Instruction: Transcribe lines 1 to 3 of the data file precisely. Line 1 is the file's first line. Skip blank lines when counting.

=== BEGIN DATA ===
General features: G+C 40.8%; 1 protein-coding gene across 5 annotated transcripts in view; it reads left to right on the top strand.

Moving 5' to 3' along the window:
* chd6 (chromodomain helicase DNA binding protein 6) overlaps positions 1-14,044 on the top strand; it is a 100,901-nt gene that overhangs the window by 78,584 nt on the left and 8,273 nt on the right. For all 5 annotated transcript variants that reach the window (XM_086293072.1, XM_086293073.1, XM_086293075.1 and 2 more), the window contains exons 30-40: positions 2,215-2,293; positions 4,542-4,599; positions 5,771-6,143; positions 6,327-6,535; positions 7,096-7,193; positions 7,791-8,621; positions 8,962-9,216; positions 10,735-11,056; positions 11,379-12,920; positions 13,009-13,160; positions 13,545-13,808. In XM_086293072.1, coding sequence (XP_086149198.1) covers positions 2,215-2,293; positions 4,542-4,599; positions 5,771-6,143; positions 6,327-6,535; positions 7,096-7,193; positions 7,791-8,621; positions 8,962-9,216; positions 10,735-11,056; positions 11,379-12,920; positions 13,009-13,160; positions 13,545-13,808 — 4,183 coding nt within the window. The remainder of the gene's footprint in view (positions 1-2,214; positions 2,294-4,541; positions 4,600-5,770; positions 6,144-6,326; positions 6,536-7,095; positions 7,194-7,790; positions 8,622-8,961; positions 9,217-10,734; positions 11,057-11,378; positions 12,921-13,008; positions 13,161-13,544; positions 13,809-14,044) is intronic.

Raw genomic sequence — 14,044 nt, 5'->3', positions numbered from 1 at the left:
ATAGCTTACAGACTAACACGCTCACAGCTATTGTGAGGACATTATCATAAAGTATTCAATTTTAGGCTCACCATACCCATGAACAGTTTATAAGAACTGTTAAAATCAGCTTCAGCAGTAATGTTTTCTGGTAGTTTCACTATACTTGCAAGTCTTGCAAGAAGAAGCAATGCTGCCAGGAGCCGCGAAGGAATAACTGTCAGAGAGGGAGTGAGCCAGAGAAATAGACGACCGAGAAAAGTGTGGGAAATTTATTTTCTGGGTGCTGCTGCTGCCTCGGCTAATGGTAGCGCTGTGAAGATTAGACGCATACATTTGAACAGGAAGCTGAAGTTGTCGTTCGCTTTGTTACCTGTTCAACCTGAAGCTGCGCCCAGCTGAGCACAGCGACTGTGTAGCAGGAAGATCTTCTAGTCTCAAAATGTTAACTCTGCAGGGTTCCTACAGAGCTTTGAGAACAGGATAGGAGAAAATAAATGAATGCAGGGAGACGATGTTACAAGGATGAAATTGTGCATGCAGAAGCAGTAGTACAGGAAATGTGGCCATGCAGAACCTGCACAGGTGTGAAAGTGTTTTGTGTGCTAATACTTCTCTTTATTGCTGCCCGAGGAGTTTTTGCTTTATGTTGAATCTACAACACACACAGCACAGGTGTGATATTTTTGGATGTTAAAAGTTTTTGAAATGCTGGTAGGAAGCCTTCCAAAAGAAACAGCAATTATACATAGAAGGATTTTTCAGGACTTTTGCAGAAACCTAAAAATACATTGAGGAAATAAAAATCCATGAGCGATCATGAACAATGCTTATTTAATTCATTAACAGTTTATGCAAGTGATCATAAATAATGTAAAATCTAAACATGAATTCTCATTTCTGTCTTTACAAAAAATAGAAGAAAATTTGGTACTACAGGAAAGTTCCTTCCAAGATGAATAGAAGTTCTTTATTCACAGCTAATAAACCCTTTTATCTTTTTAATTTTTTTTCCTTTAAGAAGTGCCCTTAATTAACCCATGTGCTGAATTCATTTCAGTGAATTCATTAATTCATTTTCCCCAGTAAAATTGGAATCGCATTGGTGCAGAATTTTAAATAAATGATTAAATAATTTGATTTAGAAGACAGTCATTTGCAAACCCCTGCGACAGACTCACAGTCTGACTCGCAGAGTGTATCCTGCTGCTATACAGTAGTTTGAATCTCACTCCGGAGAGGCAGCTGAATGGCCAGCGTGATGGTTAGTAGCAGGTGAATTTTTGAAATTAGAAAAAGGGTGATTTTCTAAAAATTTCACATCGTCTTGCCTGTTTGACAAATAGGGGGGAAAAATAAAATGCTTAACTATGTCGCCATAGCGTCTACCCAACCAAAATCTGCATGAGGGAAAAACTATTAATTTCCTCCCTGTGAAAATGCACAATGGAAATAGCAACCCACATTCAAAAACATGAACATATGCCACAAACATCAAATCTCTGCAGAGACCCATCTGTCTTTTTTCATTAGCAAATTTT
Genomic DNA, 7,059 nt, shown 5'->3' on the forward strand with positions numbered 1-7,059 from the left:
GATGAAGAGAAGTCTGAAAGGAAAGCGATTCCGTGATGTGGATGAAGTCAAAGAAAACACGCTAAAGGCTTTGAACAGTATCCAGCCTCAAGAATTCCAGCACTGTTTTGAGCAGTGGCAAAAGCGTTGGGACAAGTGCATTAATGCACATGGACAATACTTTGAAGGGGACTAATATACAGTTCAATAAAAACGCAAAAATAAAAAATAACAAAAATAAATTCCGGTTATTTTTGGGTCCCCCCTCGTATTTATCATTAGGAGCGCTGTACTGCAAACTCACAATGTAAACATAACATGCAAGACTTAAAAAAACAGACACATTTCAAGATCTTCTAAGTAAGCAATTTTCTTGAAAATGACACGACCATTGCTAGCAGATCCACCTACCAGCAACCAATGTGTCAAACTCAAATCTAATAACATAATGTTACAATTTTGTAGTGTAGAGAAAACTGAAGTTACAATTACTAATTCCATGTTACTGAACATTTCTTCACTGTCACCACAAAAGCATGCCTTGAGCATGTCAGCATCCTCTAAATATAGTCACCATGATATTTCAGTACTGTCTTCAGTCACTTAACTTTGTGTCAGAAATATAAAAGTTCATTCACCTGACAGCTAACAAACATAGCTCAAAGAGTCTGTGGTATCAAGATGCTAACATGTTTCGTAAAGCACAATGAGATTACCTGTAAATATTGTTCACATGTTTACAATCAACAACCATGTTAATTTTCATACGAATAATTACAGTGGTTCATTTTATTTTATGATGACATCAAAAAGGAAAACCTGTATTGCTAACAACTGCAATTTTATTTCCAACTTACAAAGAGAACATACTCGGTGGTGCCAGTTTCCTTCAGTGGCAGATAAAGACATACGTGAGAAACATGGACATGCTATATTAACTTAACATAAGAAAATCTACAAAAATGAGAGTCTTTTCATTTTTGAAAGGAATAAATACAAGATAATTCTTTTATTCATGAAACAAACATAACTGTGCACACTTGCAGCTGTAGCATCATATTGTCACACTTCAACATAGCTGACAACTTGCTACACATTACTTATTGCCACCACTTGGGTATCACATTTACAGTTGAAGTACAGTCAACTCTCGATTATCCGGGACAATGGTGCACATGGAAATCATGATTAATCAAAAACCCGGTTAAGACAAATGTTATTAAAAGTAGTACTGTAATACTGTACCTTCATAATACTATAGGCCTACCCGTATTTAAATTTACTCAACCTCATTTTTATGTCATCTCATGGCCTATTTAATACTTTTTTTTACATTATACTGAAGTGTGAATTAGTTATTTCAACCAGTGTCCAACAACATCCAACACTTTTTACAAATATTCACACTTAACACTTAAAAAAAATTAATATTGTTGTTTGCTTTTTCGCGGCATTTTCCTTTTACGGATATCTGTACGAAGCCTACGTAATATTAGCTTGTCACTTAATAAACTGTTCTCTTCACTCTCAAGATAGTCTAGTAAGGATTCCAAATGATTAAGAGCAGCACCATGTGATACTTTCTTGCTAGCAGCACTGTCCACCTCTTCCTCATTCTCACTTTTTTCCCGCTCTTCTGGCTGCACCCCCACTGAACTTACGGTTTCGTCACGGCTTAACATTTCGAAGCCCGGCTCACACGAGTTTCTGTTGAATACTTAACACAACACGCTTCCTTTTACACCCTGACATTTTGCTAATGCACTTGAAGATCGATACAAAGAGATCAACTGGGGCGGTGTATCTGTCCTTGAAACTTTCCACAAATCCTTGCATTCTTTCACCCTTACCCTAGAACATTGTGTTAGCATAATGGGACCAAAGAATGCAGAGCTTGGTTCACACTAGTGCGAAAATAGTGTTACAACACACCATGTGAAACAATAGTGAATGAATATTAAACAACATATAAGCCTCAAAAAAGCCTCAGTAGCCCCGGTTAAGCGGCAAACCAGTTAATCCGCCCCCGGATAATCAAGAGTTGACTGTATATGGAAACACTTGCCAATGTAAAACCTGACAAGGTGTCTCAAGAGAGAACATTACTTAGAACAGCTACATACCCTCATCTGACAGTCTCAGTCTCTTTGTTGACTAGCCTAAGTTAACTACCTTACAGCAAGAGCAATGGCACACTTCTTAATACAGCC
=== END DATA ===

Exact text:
General features: G+C 40.8%; 1 protein-coding gene across 5 annotated transcripts in view; it reads left to right on the top strand.

Moving 5' to 3' along the window:
* chd6 (chromodomain helicase DNA binding protein 6) overlaps positions 1-14,044 on the top strand; it is a 100,901-nt gene that overhangs the window by 78,584 nt on the left and 8,273 nt on the right. For all 5 annotated transcript variants that reach the window (XM_086293072.1, XM_086293073.1, XM_086293075.1 and 2 more), the window contains exons 30-40: positions 2,215-2,293; positions 4,542-4,599; positions 5,771-6,143; positions 6,327-6,535; positions 7,096-7,193; positions 7,791-8,621; positions 8,962-9,216; positions 10,735-11,056; positions 11,379-12,920; positions 13,009-13,160; positions 13,545-13,808. In XM_086293072.1, coding sequence (XP_086149198.1) covers positions 2,215-2,293; positions 4,542-4,599; positions 5,771-6,143; positions 6,327-6,535; positions 7,096-7,193; positions 7,791-8,621; positions 8,962-9,216; positions 10,735-11,056; positions 11,379-12,920; positions 13,009-13,160; positions 13,545-13,808 — 4,183 coding nt within the window. The remainder of the gene's footprint in view (positions 1-2,214; positions 2,294-4,541; positions 4,600-5,770; positions 6,144-6,326; positions 6,536-7,095; positions 7,194-7,790; positions 8,622-8,961; positions 9,217-10,734; positions 11,057-11,378; positions 12,921-13,008; positions 13,161-13,544; positions 13,809-14,044) is intronic.